We all stood on the corner of the Opera House waiting for the start. The weather was fantastic and I was hoping that it wasn’t going to get too hot (flashbacks of Paris in the heat). I bumped into Tim Clegg the only other bat out at Buxton, wished him a good race and then we were off (sorry no time for a very small team photo). I made it my resolve that I would NOT walk a step and didn’t care about my pace particularly so no matter what I was getting up those hills. The first 3m takes the route out of Buxton towards Leek and in the distance all the way up you could see runners. The only way to deal with this is to not look at where you are heading for but to keep you head down and try to think of other things. At the top I looked at my watch thinking this can’t be the end to it unless my mileage is off and sure enough there’s a bit more waiting for you around the corner to climb. It really wasn’t as bad as I’d expected and then there were the downhills to enjoy. We snaked down, round and sometimes up through lanes and over cattle grids (covered with mats) and it was so lovely and picturesque.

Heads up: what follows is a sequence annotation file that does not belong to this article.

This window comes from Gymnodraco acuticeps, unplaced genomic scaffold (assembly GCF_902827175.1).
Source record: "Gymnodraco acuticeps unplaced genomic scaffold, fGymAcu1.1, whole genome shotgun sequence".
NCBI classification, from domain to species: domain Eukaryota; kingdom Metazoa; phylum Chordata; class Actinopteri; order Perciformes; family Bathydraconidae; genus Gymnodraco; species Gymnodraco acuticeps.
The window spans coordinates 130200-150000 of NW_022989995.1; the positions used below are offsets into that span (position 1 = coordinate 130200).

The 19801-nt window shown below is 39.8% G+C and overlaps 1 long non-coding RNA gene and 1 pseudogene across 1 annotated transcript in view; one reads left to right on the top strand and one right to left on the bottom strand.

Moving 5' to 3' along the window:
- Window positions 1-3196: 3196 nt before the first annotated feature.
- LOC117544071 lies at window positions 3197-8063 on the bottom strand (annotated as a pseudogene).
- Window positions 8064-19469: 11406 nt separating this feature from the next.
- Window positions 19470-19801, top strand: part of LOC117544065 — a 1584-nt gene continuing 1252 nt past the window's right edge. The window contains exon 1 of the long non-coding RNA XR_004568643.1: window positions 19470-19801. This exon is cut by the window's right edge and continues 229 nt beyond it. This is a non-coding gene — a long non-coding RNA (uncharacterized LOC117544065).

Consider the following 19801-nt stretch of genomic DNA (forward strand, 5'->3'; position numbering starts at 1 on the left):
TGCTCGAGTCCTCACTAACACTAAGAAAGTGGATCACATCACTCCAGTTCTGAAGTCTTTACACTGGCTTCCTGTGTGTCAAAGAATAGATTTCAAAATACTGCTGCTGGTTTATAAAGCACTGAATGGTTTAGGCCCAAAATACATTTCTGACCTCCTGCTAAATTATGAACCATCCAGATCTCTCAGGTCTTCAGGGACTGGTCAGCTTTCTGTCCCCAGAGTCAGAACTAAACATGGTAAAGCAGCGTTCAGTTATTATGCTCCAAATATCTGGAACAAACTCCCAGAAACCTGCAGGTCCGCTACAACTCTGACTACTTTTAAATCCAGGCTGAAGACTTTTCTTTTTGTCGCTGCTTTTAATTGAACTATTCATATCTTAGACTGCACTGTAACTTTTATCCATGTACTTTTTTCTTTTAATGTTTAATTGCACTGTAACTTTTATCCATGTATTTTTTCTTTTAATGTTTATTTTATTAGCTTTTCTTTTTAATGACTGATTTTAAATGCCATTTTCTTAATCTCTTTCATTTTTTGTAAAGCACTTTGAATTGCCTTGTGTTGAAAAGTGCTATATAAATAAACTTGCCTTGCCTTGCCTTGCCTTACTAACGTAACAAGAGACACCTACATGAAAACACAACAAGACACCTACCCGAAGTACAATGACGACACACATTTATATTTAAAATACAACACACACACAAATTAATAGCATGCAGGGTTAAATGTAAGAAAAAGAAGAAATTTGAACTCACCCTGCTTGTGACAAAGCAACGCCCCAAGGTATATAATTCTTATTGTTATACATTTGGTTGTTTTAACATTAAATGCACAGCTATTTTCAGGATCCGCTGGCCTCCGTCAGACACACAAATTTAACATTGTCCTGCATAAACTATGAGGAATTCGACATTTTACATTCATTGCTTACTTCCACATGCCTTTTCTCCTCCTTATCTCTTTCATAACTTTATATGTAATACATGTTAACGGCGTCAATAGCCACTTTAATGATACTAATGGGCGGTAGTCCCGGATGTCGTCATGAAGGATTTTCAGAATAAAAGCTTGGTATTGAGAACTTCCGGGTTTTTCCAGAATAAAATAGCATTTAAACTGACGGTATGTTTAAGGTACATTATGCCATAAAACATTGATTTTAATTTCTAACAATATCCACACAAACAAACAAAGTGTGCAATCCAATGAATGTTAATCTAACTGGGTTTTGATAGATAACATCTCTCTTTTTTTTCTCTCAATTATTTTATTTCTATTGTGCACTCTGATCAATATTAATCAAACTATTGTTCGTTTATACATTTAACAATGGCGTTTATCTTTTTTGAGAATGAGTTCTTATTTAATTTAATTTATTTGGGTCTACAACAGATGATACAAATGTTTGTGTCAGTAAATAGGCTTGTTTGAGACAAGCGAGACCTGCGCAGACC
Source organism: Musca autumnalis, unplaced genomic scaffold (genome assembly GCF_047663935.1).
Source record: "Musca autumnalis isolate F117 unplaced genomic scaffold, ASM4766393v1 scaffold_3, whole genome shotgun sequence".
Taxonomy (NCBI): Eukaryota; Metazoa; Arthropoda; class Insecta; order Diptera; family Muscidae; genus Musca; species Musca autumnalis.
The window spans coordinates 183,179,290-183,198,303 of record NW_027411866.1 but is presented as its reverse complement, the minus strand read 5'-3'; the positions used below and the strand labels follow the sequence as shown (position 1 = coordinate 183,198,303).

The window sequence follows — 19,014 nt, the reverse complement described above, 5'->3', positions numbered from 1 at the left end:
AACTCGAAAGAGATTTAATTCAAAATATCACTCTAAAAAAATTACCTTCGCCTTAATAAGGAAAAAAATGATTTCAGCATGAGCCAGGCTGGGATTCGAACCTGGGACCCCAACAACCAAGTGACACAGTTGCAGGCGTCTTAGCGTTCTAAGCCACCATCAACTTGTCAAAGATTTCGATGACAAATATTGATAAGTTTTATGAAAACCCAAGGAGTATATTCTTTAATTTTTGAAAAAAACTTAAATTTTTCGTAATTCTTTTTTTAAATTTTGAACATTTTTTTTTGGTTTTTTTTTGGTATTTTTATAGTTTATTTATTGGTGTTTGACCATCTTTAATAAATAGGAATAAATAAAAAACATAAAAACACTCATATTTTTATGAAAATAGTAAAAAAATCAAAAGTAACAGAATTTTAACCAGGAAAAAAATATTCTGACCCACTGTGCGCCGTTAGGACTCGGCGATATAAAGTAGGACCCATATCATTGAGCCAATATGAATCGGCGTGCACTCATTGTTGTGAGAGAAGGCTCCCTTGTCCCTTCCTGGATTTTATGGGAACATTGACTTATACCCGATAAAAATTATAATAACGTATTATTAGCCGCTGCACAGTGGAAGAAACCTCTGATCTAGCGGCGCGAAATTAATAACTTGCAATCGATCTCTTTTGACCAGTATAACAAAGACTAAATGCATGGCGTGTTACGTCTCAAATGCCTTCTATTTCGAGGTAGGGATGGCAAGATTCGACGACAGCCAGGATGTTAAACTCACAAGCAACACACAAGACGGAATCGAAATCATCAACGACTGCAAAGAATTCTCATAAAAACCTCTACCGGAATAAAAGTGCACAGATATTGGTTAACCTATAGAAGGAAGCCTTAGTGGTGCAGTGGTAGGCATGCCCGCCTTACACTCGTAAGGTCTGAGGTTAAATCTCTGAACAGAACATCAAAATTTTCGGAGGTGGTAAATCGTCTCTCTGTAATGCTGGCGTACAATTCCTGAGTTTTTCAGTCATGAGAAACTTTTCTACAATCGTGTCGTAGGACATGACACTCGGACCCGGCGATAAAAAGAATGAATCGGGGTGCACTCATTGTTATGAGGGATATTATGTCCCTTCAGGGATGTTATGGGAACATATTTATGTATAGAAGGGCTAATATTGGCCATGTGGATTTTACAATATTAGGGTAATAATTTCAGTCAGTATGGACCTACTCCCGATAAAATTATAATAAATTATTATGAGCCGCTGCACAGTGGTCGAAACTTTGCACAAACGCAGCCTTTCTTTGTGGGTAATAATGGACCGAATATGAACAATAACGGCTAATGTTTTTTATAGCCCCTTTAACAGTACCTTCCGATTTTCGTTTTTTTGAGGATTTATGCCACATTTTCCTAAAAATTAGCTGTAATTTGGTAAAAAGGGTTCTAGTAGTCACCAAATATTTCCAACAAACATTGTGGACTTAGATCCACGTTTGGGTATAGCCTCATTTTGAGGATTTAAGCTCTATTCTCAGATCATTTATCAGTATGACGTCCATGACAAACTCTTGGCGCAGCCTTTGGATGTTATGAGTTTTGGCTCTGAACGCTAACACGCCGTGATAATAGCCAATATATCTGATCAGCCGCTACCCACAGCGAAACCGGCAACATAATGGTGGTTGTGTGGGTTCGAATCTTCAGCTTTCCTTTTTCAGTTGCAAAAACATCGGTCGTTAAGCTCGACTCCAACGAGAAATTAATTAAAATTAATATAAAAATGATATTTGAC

IMG_0643_TCIt felt as though we were back on the Coast to Coast run again. At 4m I got chatting to another runner and our thoughts turned to the next ascent at 7m which was another 1.5m of climb. He’d heard that it was awful but I was working on the basis that the first part, which I’d survived, was the worst. At the foot of the hill we stopped talking and the climb began. It must have been the massive block of chocolate that I had yesterday that kept me going because I got up there without any problems. The views from here were well worth the effort and you’re then treated to a lovely downhill past the cement factory. Everyone that I’d passed on the uphill seemed to glide effortlessly past me on the downhill – can some please help me with this as I just don’t have the technique! The mile from 9 to 10 was probably the most difficult as was quite boring and I noticed that lots of people were now walking but not me, Lynne Shepley would have been well proud of me. Just the last climb to do and whilst I was wondering where it was I realised that I’d probably just done it, so the hill work had paid off. At the top of this hill we then weaved down through back streets until wow you were entering the back of the Pavillion Gardens. It was really nice running down here with the sound of people having fun in the park and yay I spotted the 400m to go sign then double yay I spotted my son, then joy of joys I saw the rest of the family and I was so quick that there was no time for a photo. I finished feeling fresh, satisfied and happy, today was all about getting round and that’s what I did in a time of 2:04:30. I would absolutely do it again and would recommend it to anyone but you’ve got to do the hills in training. Tim finished with 2:23:10 which was impressive as he’d not run for a fortnight due to illness – well done Tim!